The final part of the bigger picture is Sony’s announcement, also made yesterday – perhaps it’s a Halloween thing in Japan to get all the bad news out on one day, along with the crowding of people dressed up as zombies on the Tokyo tube – that it’s cutting its already slim profit forecast for this year, and citing losses at the TV division as one of the reasons.
The company was expecting profits of ¥50bn (a bit under £320m) for the current financial year, but has now revised that down to ¥30bn (£190m). And when I describe that as slim profits, for the purposes of comparison Samsung made a net profit of KRW8.24tn (£4.7bn) in the three months to the end of September this year.
Sony’s TV division’s operating loss for the same quarter was ¥9.3bn (just under £60m); Samsung’s consumer electronics division, which includes TVs, made an operating profit of KRW350bn (£206m) in the same period.
And while Sony president Kazuo Hirai has committed the company to a greater emphasis on hardware, he specifically singles out mobile devices (such as smartphones), imaging products (such as cameras) and gaming as the areas on which he wants to concentrate.
So far he’s resisted calls to can the company’s TV division, but with the share price down 11% today on the news of the profits warning, turning round an upward trend since the beginning of this year, Hirai’s likely to come under greater pressure to make even deeper cuts in his efforts to turn the company around.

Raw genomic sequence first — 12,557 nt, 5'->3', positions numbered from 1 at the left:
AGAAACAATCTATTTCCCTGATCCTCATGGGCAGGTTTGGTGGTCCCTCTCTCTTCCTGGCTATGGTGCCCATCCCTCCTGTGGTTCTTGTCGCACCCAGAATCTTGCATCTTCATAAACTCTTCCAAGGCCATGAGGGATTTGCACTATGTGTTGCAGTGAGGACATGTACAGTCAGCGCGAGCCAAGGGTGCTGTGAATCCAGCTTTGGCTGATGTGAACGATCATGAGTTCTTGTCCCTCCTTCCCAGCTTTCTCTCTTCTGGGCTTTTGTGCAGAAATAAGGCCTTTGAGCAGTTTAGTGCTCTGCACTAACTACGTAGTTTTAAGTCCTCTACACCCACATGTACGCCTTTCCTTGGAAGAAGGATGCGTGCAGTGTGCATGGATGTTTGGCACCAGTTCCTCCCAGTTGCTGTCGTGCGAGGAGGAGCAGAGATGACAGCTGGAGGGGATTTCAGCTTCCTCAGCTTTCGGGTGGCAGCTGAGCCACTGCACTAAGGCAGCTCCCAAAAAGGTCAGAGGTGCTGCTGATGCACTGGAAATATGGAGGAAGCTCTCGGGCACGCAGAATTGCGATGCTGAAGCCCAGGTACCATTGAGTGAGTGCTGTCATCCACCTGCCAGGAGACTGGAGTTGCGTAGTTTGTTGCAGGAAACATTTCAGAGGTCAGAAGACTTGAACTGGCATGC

The bigger picture
So, that’s the landscape through which the TV industry is passing at the moment, but while the ‘tech’ press is mourning the loss of Panasonic’s large-screen plasma displays, I fear the irony is that it’s missing the bigger picture.
Panasonic’s move effectively brings down the shutters on TV manufacturing in Japan: for a long time industry commentators have been saying that it’s getting too expensive to make TVs there, and companies have been increasingly outsourcing their production to plants, or even companies, in lower-cost territories.
The end of ‘made in Japan’ TVs? No more sets from the country that gave us the Sony Trinitron, the first Fujitsu plasma screens, and the Pioneer Kuro models?
Now that really is worth getting upset about…
Written by Andrew Everard